The Regular And Restrained Alcoholic

We use this term to describe the alcoholic who must drink every day. His daily consumption may be considerable but he is not forced to finish all his supplies or to exhaust the money he has with him. To this extent, therefore, he is able to regulate his excessive drinking, and under the pressure of extraordinary social demands he may be able to take less than his normal wont. Nevertheless, he will not go for as long as a day without a drink and, as his condition progresses, he will always take a drink first thing in the morning. He cannot tolerate being sober but he rarely needs to drink to drunkenness.

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It is characteristic of this type of drinker that he can control the amount he takes in at any one time. This variety of alcoholism has been called by Jellinek inability to abstain'.

If he stops drinking, voluntarily or because he is obliged to, he will suifer craving and it is almost certain that withdrawal symptoms will appear. There is not only psychological dependence, therefore, but physical dependence also, the result of long continued excessive drinking. The patient has acquired tissue tolerance.

People who drink regularly in a group in a bar, with the same bunch of friends are a well-recognized variant. They compensate in this way for deficiencies in their social relationships. Everywhere else they feel inferior; only here, surrounded by trusted and uncritical companions, increasingly so as the evening proceeds, are they able to feel at ease, inspired by the fellow-feeling which the group engenders. Drinks succeed each other, round after round; each drinker orders in his turn, not only for the satisfaction of his own drink but also for the pleasure he gets from treating the friends he holds in such regard. Here, at least, he is somebody's peer.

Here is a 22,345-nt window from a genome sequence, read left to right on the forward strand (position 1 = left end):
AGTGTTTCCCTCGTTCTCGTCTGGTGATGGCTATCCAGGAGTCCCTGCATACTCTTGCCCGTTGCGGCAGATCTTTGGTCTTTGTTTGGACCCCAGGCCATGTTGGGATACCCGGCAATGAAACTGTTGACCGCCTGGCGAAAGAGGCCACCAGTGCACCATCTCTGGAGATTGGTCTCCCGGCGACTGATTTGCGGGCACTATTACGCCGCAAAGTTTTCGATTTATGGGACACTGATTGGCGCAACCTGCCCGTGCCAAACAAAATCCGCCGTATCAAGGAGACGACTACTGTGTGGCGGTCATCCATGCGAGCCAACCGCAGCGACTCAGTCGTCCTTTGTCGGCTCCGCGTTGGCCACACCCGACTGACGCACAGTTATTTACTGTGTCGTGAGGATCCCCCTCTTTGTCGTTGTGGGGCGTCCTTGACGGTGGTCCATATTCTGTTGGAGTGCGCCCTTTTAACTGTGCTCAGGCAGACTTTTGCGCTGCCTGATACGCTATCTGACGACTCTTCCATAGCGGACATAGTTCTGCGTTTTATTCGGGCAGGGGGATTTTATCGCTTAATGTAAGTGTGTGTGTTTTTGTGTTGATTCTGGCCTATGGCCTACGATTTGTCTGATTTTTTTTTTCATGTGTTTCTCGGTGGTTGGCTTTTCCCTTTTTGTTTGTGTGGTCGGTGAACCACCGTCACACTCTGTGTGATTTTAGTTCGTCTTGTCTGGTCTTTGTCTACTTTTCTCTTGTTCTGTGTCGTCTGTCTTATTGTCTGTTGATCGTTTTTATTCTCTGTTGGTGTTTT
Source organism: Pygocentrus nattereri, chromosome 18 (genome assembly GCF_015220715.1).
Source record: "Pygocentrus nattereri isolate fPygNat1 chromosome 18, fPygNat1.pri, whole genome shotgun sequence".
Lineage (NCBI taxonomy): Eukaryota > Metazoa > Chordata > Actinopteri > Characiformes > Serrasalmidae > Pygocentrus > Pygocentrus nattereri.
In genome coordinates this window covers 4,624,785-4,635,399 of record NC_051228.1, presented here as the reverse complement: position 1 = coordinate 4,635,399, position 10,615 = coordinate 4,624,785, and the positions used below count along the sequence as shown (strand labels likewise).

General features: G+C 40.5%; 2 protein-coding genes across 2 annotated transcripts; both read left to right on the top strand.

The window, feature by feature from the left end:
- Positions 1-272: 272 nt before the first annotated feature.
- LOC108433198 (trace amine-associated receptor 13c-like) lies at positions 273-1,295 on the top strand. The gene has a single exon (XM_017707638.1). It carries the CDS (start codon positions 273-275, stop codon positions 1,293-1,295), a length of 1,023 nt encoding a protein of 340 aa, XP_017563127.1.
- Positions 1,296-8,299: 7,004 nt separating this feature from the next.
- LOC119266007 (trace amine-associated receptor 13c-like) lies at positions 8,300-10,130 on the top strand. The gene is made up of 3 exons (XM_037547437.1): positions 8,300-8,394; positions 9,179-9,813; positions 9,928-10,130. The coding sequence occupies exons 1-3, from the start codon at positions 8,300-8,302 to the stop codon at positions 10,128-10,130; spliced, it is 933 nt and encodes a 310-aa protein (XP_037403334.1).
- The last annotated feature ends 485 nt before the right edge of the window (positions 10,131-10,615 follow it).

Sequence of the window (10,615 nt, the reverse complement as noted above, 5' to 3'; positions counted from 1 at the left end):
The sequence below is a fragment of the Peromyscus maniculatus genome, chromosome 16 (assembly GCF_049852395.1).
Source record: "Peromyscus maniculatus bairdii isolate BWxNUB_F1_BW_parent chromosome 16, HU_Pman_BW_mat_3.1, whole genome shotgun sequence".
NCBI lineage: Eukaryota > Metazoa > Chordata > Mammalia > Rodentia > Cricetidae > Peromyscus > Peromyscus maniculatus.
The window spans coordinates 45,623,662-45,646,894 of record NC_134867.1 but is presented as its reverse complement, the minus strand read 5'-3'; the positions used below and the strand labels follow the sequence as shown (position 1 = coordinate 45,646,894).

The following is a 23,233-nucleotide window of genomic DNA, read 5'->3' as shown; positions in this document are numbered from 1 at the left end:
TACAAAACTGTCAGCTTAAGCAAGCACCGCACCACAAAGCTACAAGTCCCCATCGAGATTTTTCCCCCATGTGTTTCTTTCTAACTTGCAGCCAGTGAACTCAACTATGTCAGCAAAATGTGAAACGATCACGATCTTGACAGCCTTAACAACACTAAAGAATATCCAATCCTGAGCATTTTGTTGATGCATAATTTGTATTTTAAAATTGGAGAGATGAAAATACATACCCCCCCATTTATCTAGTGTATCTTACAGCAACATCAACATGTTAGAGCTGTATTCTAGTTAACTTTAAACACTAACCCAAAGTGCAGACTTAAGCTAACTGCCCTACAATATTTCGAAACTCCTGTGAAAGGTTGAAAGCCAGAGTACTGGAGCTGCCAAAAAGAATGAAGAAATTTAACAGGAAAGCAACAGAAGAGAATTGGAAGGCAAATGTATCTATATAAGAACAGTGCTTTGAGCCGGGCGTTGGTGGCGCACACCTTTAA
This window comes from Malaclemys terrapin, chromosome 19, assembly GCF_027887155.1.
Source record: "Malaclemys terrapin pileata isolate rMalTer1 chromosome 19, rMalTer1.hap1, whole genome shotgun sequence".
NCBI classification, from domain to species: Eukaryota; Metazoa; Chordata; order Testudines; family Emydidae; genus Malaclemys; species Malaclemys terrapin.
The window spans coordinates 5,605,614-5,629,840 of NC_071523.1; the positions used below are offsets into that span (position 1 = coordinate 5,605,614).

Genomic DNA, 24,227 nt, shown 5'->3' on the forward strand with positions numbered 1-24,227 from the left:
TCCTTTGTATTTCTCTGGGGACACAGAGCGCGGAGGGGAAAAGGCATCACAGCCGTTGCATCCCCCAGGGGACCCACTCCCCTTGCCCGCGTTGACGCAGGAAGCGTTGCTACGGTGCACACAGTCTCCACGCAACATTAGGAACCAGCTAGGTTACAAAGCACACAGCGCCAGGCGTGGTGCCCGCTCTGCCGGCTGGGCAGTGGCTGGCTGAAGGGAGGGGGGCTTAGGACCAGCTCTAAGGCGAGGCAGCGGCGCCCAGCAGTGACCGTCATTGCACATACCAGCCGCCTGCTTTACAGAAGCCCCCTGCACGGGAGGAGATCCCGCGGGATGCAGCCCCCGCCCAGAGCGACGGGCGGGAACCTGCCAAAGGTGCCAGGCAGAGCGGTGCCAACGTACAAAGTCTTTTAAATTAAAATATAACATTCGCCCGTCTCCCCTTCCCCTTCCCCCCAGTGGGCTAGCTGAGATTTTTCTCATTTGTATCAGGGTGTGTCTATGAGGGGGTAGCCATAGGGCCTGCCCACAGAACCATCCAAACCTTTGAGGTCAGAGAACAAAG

Some who drink in this way are basically isolated, friendless people. Passive, good-natured, unambitious, they have never learned to form mature relationships and in the undemanding, casual camaraderie of the bar they are never taxed intellectually or emotionally; they are in their element.

These drinkers regularly consume a considerable quantity of alcohol in the course of an evening, yet because they do not hurry over it, and because they have had many years to acquire tolerance, they rarely show gross intoxication.

Gregarious drinkers are there for all to see. Equally so are some solitary drinkers. It is common in public houses to find men sitting by themselves at a table or at a corner of the bar steadily drinking hour after hour and clearly disinclined to engage or be engaged in any social intercourse. Morose, unheeding of their surroundings, they are conducting the business of drinking without the interference of conversation. They choose to drink in the pub rather than at home because they escape the family's antagonism and because the pub is geared to dispense their supplies with the minimum of inconvenience.

Other solitary drinkers drink at home. If they are women they will generally do this in secret. The woman alcoholic finds that social conventions do not allow her to obtain the drink she needs without some subterfuge. That is why she hoards and, indeed, why she drinks alone. Home drinkers generally drink every day. They cannot abstain longer. But the quantity stays under control. They do not get drunk. Women often make a pathetic attempt each evening to hide the evidence of drinking, both upon themselves and in the neglect of their homes, before their husbands return from work.

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